The last thing that any pet parents want to see is their travel companion feeling unwell away from home. Few situations can put a damper on an otherwise incredible trip like a pet sick while travelling. But what can we do about it?
In this article, we will delve into the risks of travelling with dogs and cats, more specifically, the possibility of illness while travelling, the most common causes, and what you can do for your pet.
Equipping yourself with the information needed to treat or prevent illness can ensure safe and enjoyable travel for you and your furry companion on this and future adventures.
Can Travelling Make a Dog (or Cat) Sick?
There are a few reasons why travelling may contribute to your dog or cat feeling ill. But the first step in preventing this illness or offering some much-needed relief is recognizing why it’s happening.
The most common cause of illness while you’re out and about with your pet is motion sickness or high levels of stress and anxiety.
Like humans, many pets will experience motion sickness on the road. Of course, even if your goal is to enjoy a relaxing camping trip, you do have to travel to the campground first.
Once you arrive at your destination, the risk of illness isn’t over. Many pets will experience nausea, vomiting, changes in bathroom habits, or a reluctance to eat, resulting from increased stress and anxiety from being in a new environment.
Let’s break down these two common situations and what can be done to address them.
How Can I Help My Dog (or Cat) with Travel Sickness?
If you have ever experienced motion sickness firsthand, you understand how uncomfortable and miserable it can be. While we don’t want our pets to experience illness, this can leave many pet parents wondering if the only option available is to leave their pets at home.
But we have good news – ways to manage and even prevent cat and dog travel sickness exist.
Improving your pet’s travel experience starts with understanding the causes of motion sickness and recognizing the signs of illness in your travel buddy.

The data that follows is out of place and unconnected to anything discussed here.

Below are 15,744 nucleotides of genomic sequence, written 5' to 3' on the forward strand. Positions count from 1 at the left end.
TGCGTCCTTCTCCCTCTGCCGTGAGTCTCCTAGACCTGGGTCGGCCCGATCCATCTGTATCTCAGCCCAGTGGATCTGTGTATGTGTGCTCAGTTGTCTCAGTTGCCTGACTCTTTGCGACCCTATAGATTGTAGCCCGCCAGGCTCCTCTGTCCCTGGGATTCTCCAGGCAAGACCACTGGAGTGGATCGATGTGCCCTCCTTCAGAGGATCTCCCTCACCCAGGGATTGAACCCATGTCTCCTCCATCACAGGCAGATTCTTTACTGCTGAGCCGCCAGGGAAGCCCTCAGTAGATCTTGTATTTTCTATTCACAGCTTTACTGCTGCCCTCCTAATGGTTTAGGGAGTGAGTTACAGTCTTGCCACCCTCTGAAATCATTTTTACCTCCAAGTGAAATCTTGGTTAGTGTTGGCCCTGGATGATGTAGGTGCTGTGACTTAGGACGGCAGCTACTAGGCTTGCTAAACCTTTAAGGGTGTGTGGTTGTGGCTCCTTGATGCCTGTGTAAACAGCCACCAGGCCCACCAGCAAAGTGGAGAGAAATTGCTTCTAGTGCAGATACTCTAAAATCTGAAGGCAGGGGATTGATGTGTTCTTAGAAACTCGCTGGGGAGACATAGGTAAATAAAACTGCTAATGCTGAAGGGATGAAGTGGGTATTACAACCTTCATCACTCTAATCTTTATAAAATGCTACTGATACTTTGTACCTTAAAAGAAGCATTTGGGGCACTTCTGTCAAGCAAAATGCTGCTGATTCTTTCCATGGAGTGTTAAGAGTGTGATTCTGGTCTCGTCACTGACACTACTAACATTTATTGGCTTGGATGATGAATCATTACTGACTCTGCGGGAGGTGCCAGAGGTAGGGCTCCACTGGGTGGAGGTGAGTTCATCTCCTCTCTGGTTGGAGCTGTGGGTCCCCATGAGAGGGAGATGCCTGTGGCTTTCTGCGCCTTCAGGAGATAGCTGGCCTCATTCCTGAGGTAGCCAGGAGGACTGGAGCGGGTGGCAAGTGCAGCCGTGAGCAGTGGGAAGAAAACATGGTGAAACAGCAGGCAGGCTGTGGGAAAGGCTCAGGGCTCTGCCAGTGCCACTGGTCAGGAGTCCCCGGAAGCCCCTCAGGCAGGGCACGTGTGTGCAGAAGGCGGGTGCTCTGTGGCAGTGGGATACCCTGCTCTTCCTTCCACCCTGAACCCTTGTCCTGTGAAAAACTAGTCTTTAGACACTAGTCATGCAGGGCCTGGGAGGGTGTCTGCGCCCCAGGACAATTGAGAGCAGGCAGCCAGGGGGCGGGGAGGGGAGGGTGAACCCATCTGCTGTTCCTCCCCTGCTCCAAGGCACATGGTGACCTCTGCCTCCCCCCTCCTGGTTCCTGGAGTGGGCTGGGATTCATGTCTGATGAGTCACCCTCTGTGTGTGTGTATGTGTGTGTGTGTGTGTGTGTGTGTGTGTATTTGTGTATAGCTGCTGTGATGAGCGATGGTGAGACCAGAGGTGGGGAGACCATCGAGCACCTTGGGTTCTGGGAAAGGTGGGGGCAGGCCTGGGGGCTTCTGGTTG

The most common cause of motion sickness in dogs and cats is a disconnect between the movement they see around them and the signals regarding movement that their inner ear experiences. When these conflicting messages are sent to the brain, its confused reaction makes your pet feel ill.
But this isn’t the only possible explanation.
Dog or cat motion sickness may also indicate a deeper medical problem. Your pet may be suffering from a middle or inner ear infection or vestibular disease. For this reason, having a conversation with your veterinarian is always recommended if your pet has shown signs of being sick.
Signs of cat and dog car sickness that you should watch out for include:
- Excessive drooling
- Whining or loud vocalization (meowing or howling)
- Pacing and restlessness OR extreme lethargy and inactivity
- Licking or smacking their licks
- Excessive panting
- “Accidents” in the vehicle
Motion sickness doesn’t mean that your dog or cat can’t travel. But it does mean that you must address the problem and provide your pet with much-needed relief.
The first thing to consider is how often your pet has travelled. If this was their first time on a longer road trip, they might not be ready for a journey that extensive. Instead, start with short trips and adventures, slowly working up the distance as they (and their bodies) become comfortable.
This is known as desensitization or counterconditioning.
During these shorter trips, offer your pet a lot of rewards and praise. Rewards can come in the form of high-value treats, attention from their favourite person, or playtime in the vehicle with a toy they love.
Focusing on building up to a longer trip in this way will build a positive association with the vehicle. Your pet will be excited to go for a car ride rather than becoming stressed when they get into the vehicle (which can increase their chance of feeling ill).
Ensure you are securing your pet during road trips with a kennel or seatbelt throughout your travels.
Finally, if you are taking every precaution and your pet still struggles with vehicle travel, contact your veterinarian. There are medications and travel sickness tablets for dogs and cats that could significantly improve their experience.